From Drowning Worms, a nice video with fly fishing ventures in Cuba with bonefish as a targeted specie.
From the video maker:
“This is the first of three movies we shot in Jardines de la Reina, Cuba. We were fishing from La Tortuga – a house boat moored in a deserted archipelago about 3 hours’ boat ride from the mainland. During the week, we caught all sorts of species, including jacks, snapper, barracuda and tarpon – most of which were hooked on fly. It turned out to be a fantastic trip and one we all hope to repeat in the not-too-distant future. This video focuses on the smallest, but also probably the fastest fish we encountered – the bonefish, which were there in numbers at this time of year (November).”
To check out more from Drowning Worms, please click here.
More on this destination:
Just 90 miles off the coast of the United States, Cuba offers the flats fly fishing that anglers dream of. Fly fishing in Cuba is similar in many ways to the nearby Florida Keys. Bonefish, tarpon (and big ones at that), and permit are generally among the primary targets, but unlike the Keys, the salty critters of Cuba have seen a lot less pressure, thereby making Cuba a great place for grand slam (and even super slam) chasing. In addition to these three species, anglers also have access to snook, snapper, sharks, and barracuda, among other targets.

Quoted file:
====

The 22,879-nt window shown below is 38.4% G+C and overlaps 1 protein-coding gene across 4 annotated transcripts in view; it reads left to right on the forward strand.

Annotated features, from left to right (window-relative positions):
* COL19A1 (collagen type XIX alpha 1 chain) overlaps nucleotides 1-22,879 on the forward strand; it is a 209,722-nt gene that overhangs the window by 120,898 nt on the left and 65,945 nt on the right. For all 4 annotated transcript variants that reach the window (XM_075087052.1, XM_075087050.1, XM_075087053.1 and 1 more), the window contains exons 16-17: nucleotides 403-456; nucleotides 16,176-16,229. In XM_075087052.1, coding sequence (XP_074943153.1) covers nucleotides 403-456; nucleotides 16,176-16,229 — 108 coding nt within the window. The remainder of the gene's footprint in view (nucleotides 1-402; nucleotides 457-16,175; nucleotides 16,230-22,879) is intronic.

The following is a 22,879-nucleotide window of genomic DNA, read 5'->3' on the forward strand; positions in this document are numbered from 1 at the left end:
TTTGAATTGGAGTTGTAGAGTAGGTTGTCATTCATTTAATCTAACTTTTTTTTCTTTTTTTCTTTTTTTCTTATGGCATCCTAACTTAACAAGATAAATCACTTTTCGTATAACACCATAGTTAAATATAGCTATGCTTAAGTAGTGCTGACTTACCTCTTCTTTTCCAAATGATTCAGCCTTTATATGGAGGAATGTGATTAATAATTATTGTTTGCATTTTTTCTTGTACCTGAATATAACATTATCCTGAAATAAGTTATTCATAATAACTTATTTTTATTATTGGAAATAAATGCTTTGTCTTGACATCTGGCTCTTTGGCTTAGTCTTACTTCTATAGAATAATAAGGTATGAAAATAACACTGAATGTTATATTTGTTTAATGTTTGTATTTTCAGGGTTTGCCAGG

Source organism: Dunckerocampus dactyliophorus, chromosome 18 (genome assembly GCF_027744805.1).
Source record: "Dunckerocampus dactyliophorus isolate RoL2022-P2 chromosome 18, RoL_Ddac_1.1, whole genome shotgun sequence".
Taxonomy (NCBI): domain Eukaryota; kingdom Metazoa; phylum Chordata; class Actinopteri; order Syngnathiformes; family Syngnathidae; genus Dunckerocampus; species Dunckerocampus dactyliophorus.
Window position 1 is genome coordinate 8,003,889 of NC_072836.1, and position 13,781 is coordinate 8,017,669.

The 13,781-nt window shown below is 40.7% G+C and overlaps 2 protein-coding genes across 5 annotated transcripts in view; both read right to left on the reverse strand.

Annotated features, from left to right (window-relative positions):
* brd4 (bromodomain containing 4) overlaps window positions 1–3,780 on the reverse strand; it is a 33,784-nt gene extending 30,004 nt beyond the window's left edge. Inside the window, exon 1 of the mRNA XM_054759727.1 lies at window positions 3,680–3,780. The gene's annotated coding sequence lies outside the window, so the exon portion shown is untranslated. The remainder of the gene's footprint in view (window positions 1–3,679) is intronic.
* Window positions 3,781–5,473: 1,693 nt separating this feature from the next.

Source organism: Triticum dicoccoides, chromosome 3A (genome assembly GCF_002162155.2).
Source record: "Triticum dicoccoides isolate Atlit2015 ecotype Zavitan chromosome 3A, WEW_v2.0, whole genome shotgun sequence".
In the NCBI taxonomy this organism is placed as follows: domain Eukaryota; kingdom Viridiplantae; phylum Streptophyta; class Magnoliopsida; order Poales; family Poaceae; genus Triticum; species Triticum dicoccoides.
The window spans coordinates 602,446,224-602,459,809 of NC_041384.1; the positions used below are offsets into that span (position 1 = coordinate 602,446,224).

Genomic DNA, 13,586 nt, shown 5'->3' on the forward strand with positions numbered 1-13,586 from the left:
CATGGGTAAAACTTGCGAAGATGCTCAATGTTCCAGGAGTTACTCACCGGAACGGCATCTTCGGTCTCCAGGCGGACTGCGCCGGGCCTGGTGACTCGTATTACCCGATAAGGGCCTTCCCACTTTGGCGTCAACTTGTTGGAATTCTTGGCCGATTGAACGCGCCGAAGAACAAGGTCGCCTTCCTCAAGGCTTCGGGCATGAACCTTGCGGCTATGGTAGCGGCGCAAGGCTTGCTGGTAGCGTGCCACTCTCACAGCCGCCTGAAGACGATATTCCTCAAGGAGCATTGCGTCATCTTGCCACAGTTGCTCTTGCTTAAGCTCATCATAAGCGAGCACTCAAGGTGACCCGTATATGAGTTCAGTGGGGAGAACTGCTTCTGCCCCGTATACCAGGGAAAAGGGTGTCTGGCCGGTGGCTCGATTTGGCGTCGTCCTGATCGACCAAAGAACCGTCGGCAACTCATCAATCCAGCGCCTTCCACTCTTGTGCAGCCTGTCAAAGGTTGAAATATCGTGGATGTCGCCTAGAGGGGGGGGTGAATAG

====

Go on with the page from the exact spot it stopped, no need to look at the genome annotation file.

While anglers have accessed Cuba from all over the world for some time, access has been trickier for U.S. anglers, as the embargo and related travel restrictions have deterred anglers. In addition, the embargo’s effect on airline access from the U.S. has complicated things. Of course, with the recently announced “new course” on relations with Cuba, there are hopes fewer hiccups. But until then, U.S. anglers might still opt to seek the assistance of fly fishing travel agencies that make arrangements to overcome visa and other obstacles.
The changing relations between the United States and Cuba will certainly impact fly fishing there. While it is expected that the 1950s feel of Cuba will change with relaxed trade regulations, the angling will also change with the anticipated flood of anglers coming in. More pressure will change the fishery, but more fly fishing aficionados from the U.S. might also bring more opportunities via expatriate guides and new lodges.